August 18, 2010

Introducing: Henry

With the advent of Twitter I have an ever-so-slightly more public profile than I did a few years ago. And in tweeting about the pregnancy and delivery of our son, my wife and I have been encouraged and touched by the outpouring of well wishes from everyone following the news.

And since I was live-tweeting the delivery, after all, I figure it's only fair to make a proper post to introduce the little guy and explain his name. Leave it to a linguist to craft a name that mixes elements from five languages.

Without further ado:



Henry John Granville Dockum
Born on August 16, 2010 at 5:16 pm, 3.46 kg / 7 lb 10 oz.

My wife and I believe in giving a child a name that has meaning and history. But it's a tough job coming up with a suitably meaningful name for a child of Thai-Chinese-English-German-Scottish-Irish-Danish-Dutch descent. And those are just the ones I know for certain.

Henry is an English name, from the Germanic haim + ric, which means 'ruler of the home'. We chose it because we like the euphony of the name (and its accompanying nickname Hank) with the Thai name we've chosen for him: เฮง Heng.

Of course, เฮง Heng is borrowed from Chinese--it is a southern Chinese pronunciation of the character , meaning 'prosperous' or 'happy' (though in Thai it has come to mean 'lucky'). We gave him this name after his maternal grandfather, whose Chinese name was กิมเฮง Kimheng -- nickname Heng -- back before the Thai government required Chinese Thai families to adopt Thai names.

Henry's first middle name, John, is given after his paternal grandfather, who passed away in 1998.

We thought long and hard about whether a second middle name was overkill, but ultimately decided we wanted to carry on a family tradition of giving the middle name Granville to firstborn Dockum sons. The name has been in my family for 200 years. Granville means 'large city', which is exactly what Henry's birthplace Bangkok is: มหานคร maha nakhon.

And of course Dockum is my family name, originating from ancestors who emigrated to America from Dokkum, Netherlands many generations ago.

9 comments:

  1. Congrats to both you and your wife Rikker. Your new addition looks just like you :-)

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  2. Congratulations and Good Luck for young Henry.

    BTW: may I correct your Germanic? As far as I know its rather "heim" than "haim" (the English "home"?) though its pronounced same. But the secord syllable ist "rîhhi" (Engl.: rich, aristocratic, powerful).

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  3. Heinrich, thanks for the comment. I guess the derivation of this name is something you know about, eh? ;)

    Looking into it a bit more, the form you've cited is the Old High German, right? So you're right that those are the proper root words, and 'Haimric' would have been an early form (the earliest?) that was actually used as a name. Does that match your understanding?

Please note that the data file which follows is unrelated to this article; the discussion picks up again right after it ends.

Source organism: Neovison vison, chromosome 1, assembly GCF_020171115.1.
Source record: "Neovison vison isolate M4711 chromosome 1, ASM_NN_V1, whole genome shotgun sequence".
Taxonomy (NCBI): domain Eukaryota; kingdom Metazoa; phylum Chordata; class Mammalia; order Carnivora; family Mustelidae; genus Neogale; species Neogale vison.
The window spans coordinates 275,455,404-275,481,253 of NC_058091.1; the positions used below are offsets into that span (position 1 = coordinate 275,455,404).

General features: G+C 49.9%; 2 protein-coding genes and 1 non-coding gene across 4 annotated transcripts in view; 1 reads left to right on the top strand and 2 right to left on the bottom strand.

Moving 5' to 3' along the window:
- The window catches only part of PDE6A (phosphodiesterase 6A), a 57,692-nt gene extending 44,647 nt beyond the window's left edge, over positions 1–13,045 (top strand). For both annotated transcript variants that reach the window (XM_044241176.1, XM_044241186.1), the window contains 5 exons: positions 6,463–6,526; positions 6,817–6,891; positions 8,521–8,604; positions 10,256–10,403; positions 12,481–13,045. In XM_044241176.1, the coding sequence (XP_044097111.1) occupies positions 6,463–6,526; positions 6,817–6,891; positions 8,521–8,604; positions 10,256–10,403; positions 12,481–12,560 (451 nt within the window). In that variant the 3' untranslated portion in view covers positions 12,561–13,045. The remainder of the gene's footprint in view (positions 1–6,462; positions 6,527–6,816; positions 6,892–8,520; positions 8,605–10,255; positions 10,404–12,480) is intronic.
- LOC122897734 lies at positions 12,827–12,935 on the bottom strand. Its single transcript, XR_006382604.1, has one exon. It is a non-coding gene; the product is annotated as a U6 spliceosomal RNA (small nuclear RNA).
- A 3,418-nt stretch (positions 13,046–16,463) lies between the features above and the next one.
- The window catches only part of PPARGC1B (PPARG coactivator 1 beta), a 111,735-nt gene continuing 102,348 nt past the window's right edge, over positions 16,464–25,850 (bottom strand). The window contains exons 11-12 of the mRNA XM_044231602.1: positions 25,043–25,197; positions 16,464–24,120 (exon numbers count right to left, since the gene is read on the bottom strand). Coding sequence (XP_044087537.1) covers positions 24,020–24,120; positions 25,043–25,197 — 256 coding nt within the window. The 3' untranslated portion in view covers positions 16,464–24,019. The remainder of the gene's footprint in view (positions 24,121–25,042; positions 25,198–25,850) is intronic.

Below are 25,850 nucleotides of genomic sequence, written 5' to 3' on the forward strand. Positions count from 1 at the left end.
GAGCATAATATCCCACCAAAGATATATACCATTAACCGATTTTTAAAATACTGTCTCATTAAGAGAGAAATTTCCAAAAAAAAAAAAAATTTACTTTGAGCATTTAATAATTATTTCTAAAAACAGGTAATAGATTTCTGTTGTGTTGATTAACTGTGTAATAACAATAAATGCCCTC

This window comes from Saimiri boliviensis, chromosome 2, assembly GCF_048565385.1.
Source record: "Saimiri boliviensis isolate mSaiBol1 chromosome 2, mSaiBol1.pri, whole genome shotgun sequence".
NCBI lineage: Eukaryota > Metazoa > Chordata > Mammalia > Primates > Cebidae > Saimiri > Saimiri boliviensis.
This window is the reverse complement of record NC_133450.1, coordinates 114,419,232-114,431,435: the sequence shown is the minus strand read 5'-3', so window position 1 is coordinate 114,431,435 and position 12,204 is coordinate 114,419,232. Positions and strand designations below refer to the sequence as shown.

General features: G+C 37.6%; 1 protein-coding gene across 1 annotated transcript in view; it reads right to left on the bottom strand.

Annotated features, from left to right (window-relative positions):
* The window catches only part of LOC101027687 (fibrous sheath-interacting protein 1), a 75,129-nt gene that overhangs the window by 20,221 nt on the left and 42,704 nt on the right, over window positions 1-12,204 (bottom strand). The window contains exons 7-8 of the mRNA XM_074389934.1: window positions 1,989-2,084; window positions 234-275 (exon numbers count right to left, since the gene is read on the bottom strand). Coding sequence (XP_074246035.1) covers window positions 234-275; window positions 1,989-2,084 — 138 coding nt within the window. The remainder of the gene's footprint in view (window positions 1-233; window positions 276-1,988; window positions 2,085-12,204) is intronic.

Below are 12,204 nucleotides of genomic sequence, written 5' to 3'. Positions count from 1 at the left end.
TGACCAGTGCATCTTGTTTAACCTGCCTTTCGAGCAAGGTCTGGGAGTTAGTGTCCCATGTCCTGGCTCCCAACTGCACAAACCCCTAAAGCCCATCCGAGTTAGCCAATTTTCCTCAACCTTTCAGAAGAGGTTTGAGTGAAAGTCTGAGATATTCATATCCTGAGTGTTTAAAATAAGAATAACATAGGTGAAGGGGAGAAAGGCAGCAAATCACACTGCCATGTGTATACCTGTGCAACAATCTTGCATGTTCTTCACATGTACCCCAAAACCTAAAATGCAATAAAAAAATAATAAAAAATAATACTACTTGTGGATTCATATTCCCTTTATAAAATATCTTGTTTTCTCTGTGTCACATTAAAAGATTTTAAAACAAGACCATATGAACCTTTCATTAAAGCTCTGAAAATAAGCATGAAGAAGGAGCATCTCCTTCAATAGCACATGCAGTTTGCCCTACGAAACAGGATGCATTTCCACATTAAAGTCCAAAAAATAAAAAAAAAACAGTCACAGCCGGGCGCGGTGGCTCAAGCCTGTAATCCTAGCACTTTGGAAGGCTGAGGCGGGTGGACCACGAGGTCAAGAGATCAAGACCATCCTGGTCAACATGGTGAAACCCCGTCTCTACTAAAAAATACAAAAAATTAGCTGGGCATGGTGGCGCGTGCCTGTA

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  4. Awesome! great job there! :D

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  5. Congratulations! He is really cute.

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  6. Again, ขอแสดงความยินดีให้ครอบครัวทั้งหมด และหวังว่าทุกคนกำลังนอนหลับพอดีและมีความสุขสบายใจตลอดครับ

    Our considerations were not quite so complicated. We wanted solid first names that Mali's relatives could pronounce and wouldn't mean anything silly in Lao or Thai (hence, no "Leah" for our girls). We went through my family's genealogy for the names, and they've all worked. We decided on a similar process for their middle names--all of them come from Mali's family line. Her parents weren't so sure at first, but warmed up to the idea when we named kids after them.

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  7. Congratulations! You have a beautiful little son. Hope to see you again sometime in Thailand!

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  8. Kris Willems9/01/2010 8:35 PM

    Congratulation to you and your wife. He looks beautiful.

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  9. Congratulations!

    I found your sight through a series of searches to see if Sesame Street had a Thai version (either dubbed or specifically made for Thailand.) My husband is Thai and we are trying to raise our children bilingual and I am looking for any resources I can find...especially for little kids to get exposure to the language. My mother in law is visiting us from Bangkok in spring and I would love to be able to tell her where and what to buy to help (she has brought DVDs but they are really for older kids 10-2 yrs.)

    Since you seem very knowledgeable on resources to help people learn Thai, I am hoping you can provide recommendations of what to buy and where to get it (My in-laws are in Bangkok and can easily get to just about anywhere that might sell stuff if I tell them what to look for.)

    Thanks in advance for any help!

    Elly T.

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